https://www.yahoo.com/news/us-signed-off-more-bombs-190415406.html

    By Humeyra Pamuk and Idrees Ali

    WASHINGTON (Reuters) -The U.S. in recent days authorized the transfer of billions of dollars worth of bombs and fighter jets to Israel, two sources familiar with the effort said on Friday, even as Washington publicly expresses concerns about an anticipated Israeli military offensive in Rafah.

    The new arms packages include more than 1,800 MK84 2,000-pound bombs and 500 MK82 500-pound bombs, said the sources, who confirmed a report in the Washington Post.

    Washington gives $3.8 billion in annual military assistance to Israel, its longtime ally.

    The package comes as Israel faces strong international criticism over its continued bombing campaign and ground offensive in Gaza and as some members of President Joe Biden's party call for him to cut U.S. military aid.

    The United States has been rushing air defenses and munitions to Israel, but some Democrats and Arab American groups have criticized the Biden administration's steadfast support of Israel, which they say provides it with a sense of impunity.

    Biden on Friday acknowledged "the pain being felt" by many Arab Americans over the war in Gaza and over U.S. support for Israel and its military offensive.

    Still, he has vowed continued support for Israel despite an increasingly public rift with Israeli Prime Minister Benjamin Netanyahu.

    The White House declined comment on the weapons transfers.

    The Israeli embassy in Washington did not immediately respond to a request for comment.

    The decision on weapons follows a visit to Washington by Israeli Defense Minister Yoav Gallant this week when he discussed Israel's weapons needs with U.S. counterparts.

    Speaking to reporters on Tuesday, Gallant, apparently seeking to cool U.S.-Israeli tensions, said he stressed the importance of U.S. ties to his country's security and of maintaining Israel’s "qualitative military edge" in the region, including its air capabilities.

    The war erupted on Oct. 7 after Hamas militants attacked Israel and killed 1,200 people and seized 253 hostages, according to Israeli tallies. Israel has retaliated by launching an air and ground assault on Hamas in the Gaza Strip that has killed more than 32,000 people, health authorities in Gaza say.

    (Reporting by Humeyra Pamuk and Idrees Ali; Additional reporting by Matt Spetalnick; Writing by Steve Holland; Editing by Chizu Nomiyama, Don Durfee and Daniel Wallis)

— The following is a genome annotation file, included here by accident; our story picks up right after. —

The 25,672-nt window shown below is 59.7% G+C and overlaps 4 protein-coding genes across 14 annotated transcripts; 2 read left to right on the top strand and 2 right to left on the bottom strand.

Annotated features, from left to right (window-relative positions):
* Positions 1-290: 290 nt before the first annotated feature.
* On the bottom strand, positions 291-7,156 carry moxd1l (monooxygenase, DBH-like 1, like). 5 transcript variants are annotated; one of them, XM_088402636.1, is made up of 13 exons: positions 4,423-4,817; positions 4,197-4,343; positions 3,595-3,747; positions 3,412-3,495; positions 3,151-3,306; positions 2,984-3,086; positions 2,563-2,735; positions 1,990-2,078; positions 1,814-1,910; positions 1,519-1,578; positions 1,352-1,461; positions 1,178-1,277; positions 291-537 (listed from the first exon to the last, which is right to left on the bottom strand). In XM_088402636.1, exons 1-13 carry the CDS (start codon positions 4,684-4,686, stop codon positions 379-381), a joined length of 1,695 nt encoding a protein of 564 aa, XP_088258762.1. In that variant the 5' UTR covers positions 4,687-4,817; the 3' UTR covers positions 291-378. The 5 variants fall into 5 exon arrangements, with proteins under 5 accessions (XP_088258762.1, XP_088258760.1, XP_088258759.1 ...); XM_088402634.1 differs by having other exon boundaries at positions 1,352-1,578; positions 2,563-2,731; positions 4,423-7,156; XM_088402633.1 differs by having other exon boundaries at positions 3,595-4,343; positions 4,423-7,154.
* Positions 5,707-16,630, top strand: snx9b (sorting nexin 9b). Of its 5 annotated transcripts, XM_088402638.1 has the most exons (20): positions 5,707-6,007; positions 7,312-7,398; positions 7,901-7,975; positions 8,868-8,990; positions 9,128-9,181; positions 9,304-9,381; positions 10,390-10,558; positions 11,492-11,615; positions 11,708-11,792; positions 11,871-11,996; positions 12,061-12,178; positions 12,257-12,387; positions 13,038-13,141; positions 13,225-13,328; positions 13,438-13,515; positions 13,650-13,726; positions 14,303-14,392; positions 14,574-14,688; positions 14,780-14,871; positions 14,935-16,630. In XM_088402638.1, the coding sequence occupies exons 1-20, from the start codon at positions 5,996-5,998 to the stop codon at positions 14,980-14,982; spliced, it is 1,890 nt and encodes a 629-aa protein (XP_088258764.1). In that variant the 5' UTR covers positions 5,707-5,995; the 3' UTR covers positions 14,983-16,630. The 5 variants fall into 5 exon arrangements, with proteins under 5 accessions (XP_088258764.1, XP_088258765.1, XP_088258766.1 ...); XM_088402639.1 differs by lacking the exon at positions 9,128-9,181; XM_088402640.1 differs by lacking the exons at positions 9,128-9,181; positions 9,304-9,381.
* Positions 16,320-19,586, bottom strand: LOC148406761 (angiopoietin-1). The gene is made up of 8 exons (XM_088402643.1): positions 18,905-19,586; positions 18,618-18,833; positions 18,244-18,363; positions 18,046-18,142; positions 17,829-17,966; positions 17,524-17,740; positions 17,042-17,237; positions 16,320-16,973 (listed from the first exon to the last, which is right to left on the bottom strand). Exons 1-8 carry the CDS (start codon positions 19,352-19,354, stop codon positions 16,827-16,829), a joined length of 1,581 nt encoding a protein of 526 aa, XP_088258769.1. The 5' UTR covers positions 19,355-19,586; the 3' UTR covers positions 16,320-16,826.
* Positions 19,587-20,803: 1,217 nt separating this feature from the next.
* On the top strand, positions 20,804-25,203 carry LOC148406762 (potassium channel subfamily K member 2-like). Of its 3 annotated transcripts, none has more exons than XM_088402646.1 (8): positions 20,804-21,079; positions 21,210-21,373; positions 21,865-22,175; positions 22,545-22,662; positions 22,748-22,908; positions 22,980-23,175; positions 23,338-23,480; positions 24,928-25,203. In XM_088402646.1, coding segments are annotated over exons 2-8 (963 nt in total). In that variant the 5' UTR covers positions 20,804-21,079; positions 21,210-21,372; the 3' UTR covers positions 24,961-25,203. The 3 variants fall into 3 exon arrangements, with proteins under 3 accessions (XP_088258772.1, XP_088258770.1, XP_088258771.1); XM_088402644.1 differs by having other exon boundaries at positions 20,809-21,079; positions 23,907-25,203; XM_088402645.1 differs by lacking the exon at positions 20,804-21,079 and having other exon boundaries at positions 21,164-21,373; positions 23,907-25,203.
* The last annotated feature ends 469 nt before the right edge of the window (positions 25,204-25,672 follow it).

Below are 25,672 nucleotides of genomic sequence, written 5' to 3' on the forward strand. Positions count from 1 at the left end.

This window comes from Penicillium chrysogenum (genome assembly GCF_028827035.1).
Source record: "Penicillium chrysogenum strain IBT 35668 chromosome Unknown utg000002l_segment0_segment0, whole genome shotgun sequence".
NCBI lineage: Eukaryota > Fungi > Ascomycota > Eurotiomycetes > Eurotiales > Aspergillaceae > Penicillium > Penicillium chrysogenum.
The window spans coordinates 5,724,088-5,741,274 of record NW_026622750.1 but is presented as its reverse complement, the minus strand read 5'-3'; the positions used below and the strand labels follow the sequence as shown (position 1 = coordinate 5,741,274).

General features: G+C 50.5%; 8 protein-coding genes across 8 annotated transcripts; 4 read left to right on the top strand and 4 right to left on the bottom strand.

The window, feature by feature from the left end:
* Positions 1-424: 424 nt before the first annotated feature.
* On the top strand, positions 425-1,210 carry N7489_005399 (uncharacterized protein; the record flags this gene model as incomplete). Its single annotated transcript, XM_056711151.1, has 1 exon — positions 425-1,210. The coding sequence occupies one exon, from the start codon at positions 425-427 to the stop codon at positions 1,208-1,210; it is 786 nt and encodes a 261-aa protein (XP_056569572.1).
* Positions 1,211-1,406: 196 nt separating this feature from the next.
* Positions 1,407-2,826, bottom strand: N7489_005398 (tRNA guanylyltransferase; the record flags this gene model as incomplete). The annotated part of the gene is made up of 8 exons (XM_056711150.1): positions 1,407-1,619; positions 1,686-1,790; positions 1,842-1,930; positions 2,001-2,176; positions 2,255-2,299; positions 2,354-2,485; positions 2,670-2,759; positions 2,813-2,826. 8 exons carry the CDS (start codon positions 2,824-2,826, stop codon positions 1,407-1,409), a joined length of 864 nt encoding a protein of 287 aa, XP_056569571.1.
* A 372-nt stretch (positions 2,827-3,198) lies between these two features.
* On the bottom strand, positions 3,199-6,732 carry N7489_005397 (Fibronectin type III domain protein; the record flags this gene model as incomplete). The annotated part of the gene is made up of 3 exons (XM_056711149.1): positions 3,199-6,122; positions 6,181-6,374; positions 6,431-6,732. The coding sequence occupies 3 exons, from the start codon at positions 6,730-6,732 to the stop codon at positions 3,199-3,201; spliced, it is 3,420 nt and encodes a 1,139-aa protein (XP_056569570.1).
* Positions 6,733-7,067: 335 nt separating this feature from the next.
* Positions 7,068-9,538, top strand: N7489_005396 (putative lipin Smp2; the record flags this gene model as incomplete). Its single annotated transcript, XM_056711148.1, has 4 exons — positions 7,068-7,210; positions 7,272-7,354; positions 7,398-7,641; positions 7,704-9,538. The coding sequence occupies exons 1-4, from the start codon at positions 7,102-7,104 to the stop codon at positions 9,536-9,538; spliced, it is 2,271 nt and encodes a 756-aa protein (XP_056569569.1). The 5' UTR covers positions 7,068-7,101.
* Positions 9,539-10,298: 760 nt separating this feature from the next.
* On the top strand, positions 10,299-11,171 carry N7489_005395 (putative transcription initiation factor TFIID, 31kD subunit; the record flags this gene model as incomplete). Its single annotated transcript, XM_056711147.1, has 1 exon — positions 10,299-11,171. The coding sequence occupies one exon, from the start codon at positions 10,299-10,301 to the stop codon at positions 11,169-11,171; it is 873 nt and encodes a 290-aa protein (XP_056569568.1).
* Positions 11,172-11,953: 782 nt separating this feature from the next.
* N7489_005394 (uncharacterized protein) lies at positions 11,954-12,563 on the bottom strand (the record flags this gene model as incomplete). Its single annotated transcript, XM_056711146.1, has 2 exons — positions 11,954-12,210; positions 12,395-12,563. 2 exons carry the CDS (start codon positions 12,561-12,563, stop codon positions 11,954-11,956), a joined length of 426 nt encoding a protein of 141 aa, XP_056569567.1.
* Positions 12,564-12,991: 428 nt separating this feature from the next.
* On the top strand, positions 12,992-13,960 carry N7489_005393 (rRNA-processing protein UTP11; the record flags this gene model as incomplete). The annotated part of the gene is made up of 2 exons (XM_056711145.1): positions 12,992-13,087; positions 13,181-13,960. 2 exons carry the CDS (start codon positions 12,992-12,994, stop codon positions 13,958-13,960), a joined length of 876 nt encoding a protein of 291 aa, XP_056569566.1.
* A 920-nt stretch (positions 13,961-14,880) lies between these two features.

There is nothing noble in being superior to your fellow man; true nobility is being superior to your former self.- Hemingway

    "Well, you tell him that I don't talk to suckas."
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    mickeyratmickeyrat up my ass, like Chadwick was up his Posts: 35,687
    https://apnews.com/article/israel-ultra-orthodox-war-netanyahu-gaza-1536d26e9a2720d19210f513697ff5ed   Israel's high court says the government must stop funding seminaries. Could that topple Netanyahu?


     
    Israel's high court says the government must stop funding seminaries. Could that topple Netanyahu?
    By JULIA FRANKEL
    Today

    JERUSALEM (AP) — Israel's Supreme Court ruling curtailing subsidies for ultra-Orthodox men has rattled Prime Minister Benjamin Netanyahu's governing coalition and raised questions about its viability as the country presses on with the war in Gaza.

    Netanyahu has until Monday to present the court with a plan to dismantle what the justices called a system that privileges the ultra-Orthodox at the expense of the secular Jewish public.

    If that plan alienates the ultra-Orthodox lawmakers on whose support he depends, his coalition could disintegrate and the country could be forced to hold new elections.

    Here's a breakdown of the decision and what it might spell for the future of Israeli politics.

    WHAT DOES THE DECISION SAY?

    Most Jewish men are required to serve nearly three years in the military, followed by years of reserve duty. Jewish women serve two mandatory years.

    But the politically powerful ultra-Orthodox, who make up roughly 13% of Israeli society, have traditionally received exemptions while studying full time in religious seminaries, or yeshivas.

    This years-old system has bred widespread resentment among the broader public — a feeling that has deepened during nearly six months of war. More than 500 soldiers have been killed in fighting, and tens of thousands of Israelis have had their careers, studies and family lives disrupted because of reserve duty.